On appeal, plaintiff Horn contends that the hospital's request for a medical malpractice review panel was "properly and timely filed" and that "denial of the request was erroneous". Plaintiff mailed the notice of claim on August 9, 1980. Code Sec. 8.01-581.2 (Repl. Vol. 1977) allows health care providers 60 days from that date within which to "file a written request" for a panel. Notice of such a request "shall be deemed to be given when . . . mailed by registered or certified mail to the . . . claimant". Code Sec. 8.01-581.9 (Repl. Vol. 1977). Horn argued at bar that the date on which the hospital gave Palmer Mays notice of its request was October 8, 1980, the sixtieth day following the giving of notice of claim, and that the Chief Justice should have granted the request and, thus, tolled the statute of limitations.
It is true that, in its letter of request addressed to the Chief Justice, the hospital stated that a copy of its letter had been mailed by certified mail to the plaintiff on October 8. The parties stipulated for the record, however, that the "Post Office cancellation stamp" on the "REQUEST FOR PANEL" was dated "October 9, 1980", the sixty-first day following the mailing of the notice of claim. The envelope containing the copy of the hospital's letter mailed to the plaintiff does not appear in the record. Absent proof of the date of cancellation, we must construe the stipulation to apply to the mailing of both the original and the copy of the request for a panel.
Moreover, Horn overlooks the distinction the Act makes between the giving of notice of a request for a panel and the filing of such a request. The Act requires each party to give the other written notice of its action, and under Code Sec. 8.01-581.9 (Repl. Vol. 1977), such notice is deemed given when delivered or mailed by registered or certified mail. But the giving of notice to an adverse party is not a filing. Code Sec. 8.01-581.2 (Repl. Vol. 1977) provides that the health care provider must "file a written request" which "shall be mailed to the Chief Justice of the Supreme Court of Virginia", and Rule Two(c) of the Medical Malpractice Rules explains that the request "shall be deemed to be filed when delivered or mailed by registered or certified mail to the Chief Justice of the Supreme Court of Virginia". Because the hospital's request was not mailed by registered or certified mail to the Chief Justice, it was not filed until it was delivered. It was not delivered until October 10, 1980 and, accordingly, was not filed until the sixty-second day following the giving of notice of the claim.
We reject the plaintiff's contention that the provisions of the Rule "conflict with the provisions of the Act", in violation of Va. Const. art. VI, Sec. 5. The authors of the Act expressly empowered the Chief Justice to promulgate rules necessary to carry out its provisions. Code Sec. 8.01-581.11 (Repl. Vol. 1977). Rule Two(c) merely particularizes the mechanics of the filing requirements of Code Sections 8.01-581.2 and -581.9 (Repl. Vol. 1977).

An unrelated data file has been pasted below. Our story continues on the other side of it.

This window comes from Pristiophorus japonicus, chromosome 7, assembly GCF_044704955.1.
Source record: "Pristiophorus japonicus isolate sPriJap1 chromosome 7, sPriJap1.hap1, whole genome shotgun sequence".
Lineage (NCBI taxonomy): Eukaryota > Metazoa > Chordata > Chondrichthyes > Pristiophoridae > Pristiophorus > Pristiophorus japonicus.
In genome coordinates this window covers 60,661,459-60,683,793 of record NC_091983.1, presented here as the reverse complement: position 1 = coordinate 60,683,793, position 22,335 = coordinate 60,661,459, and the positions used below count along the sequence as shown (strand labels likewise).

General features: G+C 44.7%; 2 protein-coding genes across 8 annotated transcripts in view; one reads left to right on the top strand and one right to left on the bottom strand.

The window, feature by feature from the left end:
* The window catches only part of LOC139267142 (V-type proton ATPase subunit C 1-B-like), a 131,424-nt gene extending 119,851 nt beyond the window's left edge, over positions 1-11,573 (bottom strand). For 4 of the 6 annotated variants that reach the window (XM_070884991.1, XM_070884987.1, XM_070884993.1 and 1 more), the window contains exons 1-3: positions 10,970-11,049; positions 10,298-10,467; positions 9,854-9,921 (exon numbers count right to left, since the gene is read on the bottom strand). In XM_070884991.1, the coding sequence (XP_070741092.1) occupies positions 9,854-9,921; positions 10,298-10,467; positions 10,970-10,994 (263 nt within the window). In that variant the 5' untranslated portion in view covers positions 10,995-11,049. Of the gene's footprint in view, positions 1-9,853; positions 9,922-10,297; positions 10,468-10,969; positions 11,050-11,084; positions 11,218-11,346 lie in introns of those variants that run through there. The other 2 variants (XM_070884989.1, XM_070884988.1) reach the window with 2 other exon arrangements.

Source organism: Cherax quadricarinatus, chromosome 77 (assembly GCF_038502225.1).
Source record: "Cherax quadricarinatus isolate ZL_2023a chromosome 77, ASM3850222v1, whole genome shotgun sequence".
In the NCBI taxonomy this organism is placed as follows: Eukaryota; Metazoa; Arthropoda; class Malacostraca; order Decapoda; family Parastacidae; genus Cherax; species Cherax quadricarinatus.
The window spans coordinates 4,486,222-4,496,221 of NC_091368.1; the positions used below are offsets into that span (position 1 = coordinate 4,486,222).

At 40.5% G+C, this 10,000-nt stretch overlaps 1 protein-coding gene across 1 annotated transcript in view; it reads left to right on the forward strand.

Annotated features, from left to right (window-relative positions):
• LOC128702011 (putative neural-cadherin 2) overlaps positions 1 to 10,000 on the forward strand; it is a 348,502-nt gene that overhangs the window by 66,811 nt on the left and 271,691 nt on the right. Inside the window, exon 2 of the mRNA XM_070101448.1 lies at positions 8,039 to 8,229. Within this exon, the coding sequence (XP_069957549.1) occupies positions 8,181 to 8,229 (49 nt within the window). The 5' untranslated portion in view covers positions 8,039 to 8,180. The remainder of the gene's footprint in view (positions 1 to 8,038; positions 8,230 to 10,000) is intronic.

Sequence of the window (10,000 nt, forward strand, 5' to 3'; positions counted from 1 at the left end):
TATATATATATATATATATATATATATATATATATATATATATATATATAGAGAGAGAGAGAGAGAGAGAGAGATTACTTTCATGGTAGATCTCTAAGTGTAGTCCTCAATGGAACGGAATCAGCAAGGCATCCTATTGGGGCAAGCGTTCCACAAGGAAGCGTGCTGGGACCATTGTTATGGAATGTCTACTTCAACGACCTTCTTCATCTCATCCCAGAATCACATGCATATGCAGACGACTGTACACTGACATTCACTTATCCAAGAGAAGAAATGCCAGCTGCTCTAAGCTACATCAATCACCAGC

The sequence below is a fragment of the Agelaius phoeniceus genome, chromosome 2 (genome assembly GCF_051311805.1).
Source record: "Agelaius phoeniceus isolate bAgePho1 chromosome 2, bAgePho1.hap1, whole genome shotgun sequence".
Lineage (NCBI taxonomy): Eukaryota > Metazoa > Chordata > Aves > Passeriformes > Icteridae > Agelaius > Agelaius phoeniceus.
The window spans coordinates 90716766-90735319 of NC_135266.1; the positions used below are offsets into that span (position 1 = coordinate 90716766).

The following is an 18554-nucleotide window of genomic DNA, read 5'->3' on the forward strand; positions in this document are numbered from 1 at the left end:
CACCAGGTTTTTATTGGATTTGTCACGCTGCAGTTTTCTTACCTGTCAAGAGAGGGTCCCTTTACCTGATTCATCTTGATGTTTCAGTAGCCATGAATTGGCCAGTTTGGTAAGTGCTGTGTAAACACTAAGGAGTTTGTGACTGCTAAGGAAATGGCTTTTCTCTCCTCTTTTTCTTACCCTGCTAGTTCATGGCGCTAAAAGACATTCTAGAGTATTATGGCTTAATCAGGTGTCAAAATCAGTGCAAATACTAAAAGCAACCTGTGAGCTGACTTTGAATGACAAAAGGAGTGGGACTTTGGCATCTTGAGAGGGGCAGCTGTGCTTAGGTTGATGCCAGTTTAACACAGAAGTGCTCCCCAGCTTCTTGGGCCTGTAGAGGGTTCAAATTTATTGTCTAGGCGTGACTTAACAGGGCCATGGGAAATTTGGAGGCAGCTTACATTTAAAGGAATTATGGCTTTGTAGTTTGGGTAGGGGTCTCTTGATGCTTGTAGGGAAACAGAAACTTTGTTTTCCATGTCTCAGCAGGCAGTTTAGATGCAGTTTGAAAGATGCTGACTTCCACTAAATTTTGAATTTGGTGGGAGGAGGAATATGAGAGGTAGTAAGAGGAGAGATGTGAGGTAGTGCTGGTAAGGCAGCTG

Next, Horn argues that "the request for a panel has never been denied by proper and lawful authority" and that "the request therefore remains pending and the statute remains tolled." The plaintiff bases this argument on the theory that the decision denying the request was not made or formally authorized by the Chief Justice. In our view, the argument and the theory upon which it rests are beside the point. The question is whether the filing was timely or untimely. That question is a question of fact, and the record demonstrates conclusively that the filing did not satisfy the time limitation imposed by the Act.
In a related argument, Horn urges us to hold that the hospital is "estopped to deny the timely filing of the request and the continuation of the tolling provisions." In its letter requesting a panel, the hospital stated that it had sent a copy to Palmer Mays by certified mail on October 8. Horn says that this was an express representation that a request had been filed within the 60-day period prescribed by statute and that the claimant was entitled to rely upon its verity. Horn also contends that the hospital "had a duty to inform the Claimant" when it received notice that the request for a panel had been denied. "Thus", she concludes, "there was both a representation and concealment which misled Claimant to her detriment."
There is no evidence that the hospital acted with fraudulent intent. Thus Horn's estoppel argument can only be construed as being premised upon an allegation of constructive fraud. We have previously held that constructive fraud will not toll the statute of limitations. In Housing Authority v. Laburnum Corp., 195 Va. 827, 80 S.E.2d 574 (1954), we were required to interpret a statutory ancestor of Code Sec. 8.01-229(D) (4) which provides that a defendant's obstruction of a plaintiff's cause of action tolls the statute of limitations. There we said:
Constructive fraud is not such as will toll the running of the statute of limitations. The character of fraud necessary to toll the statute must be of a variety involving moral turpitude. A defendant must intend to conceal the discovery of the cause of action by trick or artifice and must have thus actually concealed it from the plaintiff in order for the exception to apply.